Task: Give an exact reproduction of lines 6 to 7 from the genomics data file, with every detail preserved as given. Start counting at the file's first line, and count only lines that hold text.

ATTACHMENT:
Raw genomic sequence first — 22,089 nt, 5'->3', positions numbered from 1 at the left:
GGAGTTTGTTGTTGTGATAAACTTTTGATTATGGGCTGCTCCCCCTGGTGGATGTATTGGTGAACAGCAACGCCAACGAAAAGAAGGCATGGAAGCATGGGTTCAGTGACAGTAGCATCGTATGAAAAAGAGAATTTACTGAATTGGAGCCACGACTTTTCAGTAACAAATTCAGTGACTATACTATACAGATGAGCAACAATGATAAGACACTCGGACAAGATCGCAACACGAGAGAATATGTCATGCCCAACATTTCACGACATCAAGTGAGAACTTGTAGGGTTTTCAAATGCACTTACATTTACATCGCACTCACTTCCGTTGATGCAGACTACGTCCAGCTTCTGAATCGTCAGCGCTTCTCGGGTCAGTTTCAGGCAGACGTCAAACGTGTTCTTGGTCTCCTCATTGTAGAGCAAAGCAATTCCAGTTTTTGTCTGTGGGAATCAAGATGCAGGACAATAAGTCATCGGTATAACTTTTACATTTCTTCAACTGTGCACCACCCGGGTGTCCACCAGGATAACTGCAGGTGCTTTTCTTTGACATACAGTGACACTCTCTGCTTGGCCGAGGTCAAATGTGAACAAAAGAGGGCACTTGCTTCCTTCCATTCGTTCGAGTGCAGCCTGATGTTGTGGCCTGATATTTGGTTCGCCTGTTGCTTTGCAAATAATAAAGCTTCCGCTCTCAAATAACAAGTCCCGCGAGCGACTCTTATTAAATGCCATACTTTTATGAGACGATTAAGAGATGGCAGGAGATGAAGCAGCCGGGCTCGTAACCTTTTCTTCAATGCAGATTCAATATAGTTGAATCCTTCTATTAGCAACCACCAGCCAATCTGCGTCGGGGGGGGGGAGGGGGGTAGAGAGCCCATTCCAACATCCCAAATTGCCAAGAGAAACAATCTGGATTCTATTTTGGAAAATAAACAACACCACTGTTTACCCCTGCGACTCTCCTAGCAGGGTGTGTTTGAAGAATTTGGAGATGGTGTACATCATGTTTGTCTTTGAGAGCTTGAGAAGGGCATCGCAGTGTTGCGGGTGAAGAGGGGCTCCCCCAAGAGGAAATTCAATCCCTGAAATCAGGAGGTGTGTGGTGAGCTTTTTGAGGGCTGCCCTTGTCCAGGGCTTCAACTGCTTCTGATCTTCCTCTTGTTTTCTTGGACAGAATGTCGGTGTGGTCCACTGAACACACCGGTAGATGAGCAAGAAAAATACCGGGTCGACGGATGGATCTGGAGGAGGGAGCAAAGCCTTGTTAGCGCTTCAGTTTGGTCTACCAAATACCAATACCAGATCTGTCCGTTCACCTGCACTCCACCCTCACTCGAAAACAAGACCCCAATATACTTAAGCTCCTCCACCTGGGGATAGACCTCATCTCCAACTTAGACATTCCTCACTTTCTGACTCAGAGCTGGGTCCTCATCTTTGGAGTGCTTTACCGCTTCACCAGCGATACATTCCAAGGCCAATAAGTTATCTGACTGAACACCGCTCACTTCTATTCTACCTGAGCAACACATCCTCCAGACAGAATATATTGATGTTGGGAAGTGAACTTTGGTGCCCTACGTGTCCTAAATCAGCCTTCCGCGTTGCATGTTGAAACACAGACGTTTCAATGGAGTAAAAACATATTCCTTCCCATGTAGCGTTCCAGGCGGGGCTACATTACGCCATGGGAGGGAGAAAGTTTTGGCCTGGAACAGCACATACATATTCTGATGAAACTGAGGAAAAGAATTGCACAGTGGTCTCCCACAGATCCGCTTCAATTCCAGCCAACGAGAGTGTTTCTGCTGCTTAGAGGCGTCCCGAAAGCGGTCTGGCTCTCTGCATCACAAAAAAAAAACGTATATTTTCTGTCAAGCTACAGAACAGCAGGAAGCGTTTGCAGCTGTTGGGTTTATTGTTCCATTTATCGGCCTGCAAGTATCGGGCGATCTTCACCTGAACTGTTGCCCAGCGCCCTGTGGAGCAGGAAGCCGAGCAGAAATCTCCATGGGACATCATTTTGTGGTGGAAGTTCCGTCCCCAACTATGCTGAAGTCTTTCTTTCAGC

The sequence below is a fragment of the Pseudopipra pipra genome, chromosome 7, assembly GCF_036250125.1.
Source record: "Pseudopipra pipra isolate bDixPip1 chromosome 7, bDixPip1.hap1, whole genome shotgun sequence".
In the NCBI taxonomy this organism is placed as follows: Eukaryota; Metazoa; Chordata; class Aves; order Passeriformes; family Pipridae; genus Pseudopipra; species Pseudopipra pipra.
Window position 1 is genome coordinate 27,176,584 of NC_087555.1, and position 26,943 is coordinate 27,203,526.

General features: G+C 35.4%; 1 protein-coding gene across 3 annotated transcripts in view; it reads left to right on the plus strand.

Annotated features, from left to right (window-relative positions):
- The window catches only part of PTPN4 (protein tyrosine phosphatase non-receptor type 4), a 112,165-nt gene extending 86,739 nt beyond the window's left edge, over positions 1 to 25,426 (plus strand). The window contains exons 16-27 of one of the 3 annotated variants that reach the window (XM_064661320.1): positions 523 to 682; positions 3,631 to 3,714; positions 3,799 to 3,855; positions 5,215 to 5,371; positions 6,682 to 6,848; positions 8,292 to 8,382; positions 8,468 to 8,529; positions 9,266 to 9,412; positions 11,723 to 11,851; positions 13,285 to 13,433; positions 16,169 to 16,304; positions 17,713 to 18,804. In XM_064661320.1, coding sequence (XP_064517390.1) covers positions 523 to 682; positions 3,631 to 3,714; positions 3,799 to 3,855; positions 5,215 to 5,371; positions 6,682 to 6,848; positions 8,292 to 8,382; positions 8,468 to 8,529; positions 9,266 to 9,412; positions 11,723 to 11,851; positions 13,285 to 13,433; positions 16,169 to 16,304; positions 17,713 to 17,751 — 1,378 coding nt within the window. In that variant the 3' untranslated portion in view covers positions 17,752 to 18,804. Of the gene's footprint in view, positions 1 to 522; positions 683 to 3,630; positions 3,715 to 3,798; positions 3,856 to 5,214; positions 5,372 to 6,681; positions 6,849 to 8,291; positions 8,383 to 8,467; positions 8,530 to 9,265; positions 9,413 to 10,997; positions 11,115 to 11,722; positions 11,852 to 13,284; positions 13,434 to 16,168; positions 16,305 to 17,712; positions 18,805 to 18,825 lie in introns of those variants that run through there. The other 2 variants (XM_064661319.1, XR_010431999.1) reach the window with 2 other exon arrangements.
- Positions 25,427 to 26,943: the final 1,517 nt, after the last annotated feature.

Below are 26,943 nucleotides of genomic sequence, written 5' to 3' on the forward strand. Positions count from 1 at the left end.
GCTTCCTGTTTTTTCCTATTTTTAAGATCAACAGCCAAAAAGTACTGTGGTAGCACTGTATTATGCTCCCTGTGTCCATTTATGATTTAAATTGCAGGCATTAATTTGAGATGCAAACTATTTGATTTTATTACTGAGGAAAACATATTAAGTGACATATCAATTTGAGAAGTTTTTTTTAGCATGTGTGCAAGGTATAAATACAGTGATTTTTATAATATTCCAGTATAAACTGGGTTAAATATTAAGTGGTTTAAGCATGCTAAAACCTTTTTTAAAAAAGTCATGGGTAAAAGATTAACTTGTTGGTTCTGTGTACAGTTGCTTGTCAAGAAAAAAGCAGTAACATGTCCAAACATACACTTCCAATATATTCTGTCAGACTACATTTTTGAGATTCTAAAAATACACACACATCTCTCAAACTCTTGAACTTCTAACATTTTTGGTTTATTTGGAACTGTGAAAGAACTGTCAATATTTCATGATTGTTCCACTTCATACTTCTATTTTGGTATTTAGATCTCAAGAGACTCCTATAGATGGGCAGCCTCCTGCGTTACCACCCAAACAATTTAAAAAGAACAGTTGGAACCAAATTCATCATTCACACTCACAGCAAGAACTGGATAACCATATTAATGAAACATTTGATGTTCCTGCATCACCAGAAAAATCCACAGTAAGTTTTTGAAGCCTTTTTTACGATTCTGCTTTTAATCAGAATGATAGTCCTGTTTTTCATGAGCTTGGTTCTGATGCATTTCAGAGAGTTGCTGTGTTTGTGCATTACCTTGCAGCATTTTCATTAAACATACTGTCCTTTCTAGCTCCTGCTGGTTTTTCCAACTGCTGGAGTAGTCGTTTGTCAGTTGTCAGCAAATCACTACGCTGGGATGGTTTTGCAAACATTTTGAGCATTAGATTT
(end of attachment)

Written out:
Window position 1 is genome coordinate 27,176,584 of NC_087555.1, and position 26,943 is coordinate 27,203,526.

General features: G+C 35.4%; 1 protein-coding gene across 3 annotated transcripts in view; it reads left to right on the plus strand.